The Reconciliation Manifesto: Recovering the Land, Rebuilding the Economy
Arthur Manuel | Grand Chief Ronald Derrickson | Naomi Klein

The Reconciliation Manifesto

In this book Arthur Manuel and Grand Chief Ronald Derrickson challenge virtually everything that non-Indigenous Canadians believe about their relationship with Indigenous Peoples and the steps that are needed to place this relationship on a healthy and honourable footing.

learn more

 

Unsettling Canada: A National Wake-Up Call
Arthur Manuel | Naomi Klein | Grand Chief Ronald M Derrickson

Unsettling Canada is built on a unique collaboration between two First Nations leaders, Arthur Manuel and Grand Chief Ron Derrickson

Unsettling Canada: A National Wake-Up Call

Both men have served as chiefs of their bands in the B.C. interior and both have gone on to establish important national and international reputations. But the differences between them are in many ways even more interesting. Arthur Manuel is one of the most forceful advocates for Aboriginal title and rights in Canada and comes from the activist wing of the movement. Grand Chief Ron Derrickson is one of the most successful Indigenous businessmen in the country.

learn more

 

Surviving Canada: Indigenous People Celebrate 150 Years of Betrayal
Myra J. Tait | Kiera Ladner

Surviving Canada

Surviving Canada: Indigenous Peoples Celebrate 150 Years of Betrayal is a collection of elegant, thoughtful, and powerful reflections about Indigenous Peoples' complicated, and often frustrating, relationship with Canada, and how--even 150 years after Confederation--the fight for recognition of their treaty and Aboriginal rights continues.

learn more

 

Power through Testimony: Reframing Residential Schools in the Age of Reconciliation
Brieg Capitaine | Karine Vanthuyne

Power Through Testimony

Power through Testimony documents how survivors are remembering and reframing our understanding of residential schools in the wake of the 2007 Indian Residential Schools Settlement Agreement, which includes the Truth and Reconciliation Commission, a forum for survivors, families, and communities to share their memories and stories with the Canadian public.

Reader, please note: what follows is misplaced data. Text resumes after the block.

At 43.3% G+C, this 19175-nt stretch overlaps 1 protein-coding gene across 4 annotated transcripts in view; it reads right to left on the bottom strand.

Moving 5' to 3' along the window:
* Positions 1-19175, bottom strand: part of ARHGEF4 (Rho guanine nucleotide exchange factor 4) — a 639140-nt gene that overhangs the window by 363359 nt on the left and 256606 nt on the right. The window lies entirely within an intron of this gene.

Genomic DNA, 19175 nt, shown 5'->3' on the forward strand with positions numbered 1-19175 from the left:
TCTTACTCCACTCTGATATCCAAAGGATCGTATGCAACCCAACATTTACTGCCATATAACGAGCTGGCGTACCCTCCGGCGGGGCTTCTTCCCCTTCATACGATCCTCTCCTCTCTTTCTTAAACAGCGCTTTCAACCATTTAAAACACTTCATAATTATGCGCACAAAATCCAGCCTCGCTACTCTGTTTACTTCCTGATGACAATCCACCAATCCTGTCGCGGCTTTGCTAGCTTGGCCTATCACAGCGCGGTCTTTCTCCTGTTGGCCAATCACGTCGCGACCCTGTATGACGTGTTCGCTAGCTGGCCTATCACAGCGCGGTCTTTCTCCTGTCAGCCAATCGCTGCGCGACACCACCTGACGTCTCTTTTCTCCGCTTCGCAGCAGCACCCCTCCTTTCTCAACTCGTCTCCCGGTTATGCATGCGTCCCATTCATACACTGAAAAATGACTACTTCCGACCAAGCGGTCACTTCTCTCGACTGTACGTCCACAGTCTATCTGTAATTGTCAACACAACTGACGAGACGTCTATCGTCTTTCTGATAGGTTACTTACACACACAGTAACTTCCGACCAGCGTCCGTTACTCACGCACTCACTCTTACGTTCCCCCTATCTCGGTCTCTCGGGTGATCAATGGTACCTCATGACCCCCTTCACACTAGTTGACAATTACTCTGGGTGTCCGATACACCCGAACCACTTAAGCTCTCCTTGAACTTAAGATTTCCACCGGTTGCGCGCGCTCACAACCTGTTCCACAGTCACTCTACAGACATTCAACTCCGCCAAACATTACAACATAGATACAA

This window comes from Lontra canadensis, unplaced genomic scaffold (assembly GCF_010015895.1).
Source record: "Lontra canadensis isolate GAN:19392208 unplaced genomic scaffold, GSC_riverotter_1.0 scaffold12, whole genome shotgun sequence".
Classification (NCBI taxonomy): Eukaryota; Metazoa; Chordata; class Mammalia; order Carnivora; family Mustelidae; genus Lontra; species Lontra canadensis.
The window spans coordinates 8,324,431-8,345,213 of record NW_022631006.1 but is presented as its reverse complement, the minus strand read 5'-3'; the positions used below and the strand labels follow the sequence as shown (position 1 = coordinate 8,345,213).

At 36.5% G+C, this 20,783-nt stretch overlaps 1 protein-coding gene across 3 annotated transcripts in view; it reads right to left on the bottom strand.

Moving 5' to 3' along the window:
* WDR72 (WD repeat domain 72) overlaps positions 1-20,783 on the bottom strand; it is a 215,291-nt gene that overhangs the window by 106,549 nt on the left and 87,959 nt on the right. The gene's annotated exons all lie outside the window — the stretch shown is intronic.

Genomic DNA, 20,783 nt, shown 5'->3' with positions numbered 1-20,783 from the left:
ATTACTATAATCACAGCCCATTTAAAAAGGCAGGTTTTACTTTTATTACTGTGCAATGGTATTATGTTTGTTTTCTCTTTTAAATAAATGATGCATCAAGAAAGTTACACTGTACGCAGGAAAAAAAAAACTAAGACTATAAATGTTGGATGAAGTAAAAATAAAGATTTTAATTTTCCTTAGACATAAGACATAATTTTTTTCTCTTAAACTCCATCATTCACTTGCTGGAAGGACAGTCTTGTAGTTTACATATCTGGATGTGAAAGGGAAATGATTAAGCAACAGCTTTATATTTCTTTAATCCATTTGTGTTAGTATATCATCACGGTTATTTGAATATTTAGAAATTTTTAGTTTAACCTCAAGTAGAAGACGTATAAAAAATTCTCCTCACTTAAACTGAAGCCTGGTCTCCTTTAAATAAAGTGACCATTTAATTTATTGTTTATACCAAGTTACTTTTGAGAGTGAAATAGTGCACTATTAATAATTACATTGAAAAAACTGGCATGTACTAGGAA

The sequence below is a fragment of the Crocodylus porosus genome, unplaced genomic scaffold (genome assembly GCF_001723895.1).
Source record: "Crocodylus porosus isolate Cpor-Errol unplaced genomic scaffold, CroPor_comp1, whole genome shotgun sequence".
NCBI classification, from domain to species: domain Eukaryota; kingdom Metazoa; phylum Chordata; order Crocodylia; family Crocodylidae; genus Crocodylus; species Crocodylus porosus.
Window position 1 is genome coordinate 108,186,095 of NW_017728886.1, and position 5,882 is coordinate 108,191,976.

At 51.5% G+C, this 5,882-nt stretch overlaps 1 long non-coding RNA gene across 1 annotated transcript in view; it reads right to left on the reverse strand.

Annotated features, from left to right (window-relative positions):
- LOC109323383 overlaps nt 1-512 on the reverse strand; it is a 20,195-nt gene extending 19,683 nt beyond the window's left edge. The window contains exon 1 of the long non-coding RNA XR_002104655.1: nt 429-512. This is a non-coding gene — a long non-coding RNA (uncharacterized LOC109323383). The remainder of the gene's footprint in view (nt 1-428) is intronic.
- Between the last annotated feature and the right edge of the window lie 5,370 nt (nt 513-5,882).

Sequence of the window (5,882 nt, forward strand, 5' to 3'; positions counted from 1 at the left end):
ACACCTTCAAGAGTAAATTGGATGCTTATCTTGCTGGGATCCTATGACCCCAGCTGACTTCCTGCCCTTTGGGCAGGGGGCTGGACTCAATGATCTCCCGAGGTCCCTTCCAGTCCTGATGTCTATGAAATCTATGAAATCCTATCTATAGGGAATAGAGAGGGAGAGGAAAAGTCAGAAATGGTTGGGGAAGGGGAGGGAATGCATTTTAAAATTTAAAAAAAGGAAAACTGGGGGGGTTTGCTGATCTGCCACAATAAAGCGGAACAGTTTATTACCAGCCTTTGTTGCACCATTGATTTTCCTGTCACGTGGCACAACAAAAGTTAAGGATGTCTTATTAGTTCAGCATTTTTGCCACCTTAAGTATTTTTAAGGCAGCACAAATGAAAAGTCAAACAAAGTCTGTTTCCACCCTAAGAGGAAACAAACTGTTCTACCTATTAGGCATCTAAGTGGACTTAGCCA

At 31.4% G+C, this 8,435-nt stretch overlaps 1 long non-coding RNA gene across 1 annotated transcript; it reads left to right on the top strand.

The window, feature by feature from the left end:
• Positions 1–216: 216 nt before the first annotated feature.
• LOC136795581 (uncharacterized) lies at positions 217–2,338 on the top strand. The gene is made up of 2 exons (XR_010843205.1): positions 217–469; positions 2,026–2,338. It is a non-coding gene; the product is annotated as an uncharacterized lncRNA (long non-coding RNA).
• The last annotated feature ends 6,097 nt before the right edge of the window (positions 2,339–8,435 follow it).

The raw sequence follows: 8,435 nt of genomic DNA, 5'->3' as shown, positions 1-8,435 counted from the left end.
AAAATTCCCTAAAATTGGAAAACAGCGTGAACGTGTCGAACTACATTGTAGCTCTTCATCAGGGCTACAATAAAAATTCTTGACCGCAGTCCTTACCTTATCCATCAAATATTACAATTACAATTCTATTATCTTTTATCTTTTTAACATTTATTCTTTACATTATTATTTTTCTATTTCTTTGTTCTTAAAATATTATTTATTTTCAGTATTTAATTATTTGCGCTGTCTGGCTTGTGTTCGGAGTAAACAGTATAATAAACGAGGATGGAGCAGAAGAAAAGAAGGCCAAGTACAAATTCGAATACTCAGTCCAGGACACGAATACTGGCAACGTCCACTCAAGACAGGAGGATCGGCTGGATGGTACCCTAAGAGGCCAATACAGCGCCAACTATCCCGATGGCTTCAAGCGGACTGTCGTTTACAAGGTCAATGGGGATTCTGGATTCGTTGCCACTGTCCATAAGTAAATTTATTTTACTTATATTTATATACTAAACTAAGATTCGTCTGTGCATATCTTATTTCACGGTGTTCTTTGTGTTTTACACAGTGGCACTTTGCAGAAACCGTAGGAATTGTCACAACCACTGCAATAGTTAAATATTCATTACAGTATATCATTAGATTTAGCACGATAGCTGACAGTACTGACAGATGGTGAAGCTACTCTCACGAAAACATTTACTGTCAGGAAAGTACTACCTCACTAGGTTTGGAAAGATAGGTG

learn more

 

Finding My Talk: How Fourteen Canadian Native Women Reclaimed their Lives after Residential School
Agnes Grant | Marlene Starr

Finding my Talk

When residential schools opened in the 1830s, First Nations envisioned their own teachers, ministers, and interpreters. Instead, students were regularly forced to renounce their cultures and languages and some were subjected to degradations and abuses that left severe emotional scars for generations.

learn more

 

Truth and Indignation: Canada's Truth and Reconciliation Commission on Indian Residential Schools
Ronald Niezen

Truth and Indignation

The original edition of Truth and Indignation offered the first close and critical assessment of a Truth and Reconciliation Commission (TRC) as it was unfolding. Niezen used testimonies, texts, and visual materials produced by the Commission as well as interviews with survivors, priests, and nuns to raise important questions about the TRC process. He asked what the TRC meant for reconciliation, transitional justice, and conceptions of traumatic memory.

learn more

 

A Knock on the Door: The Essential History of Residential Schools from the Truth and Reconciliation Commission of Canada
Phil Fontaine | Aimee Craft

A Knock on the Door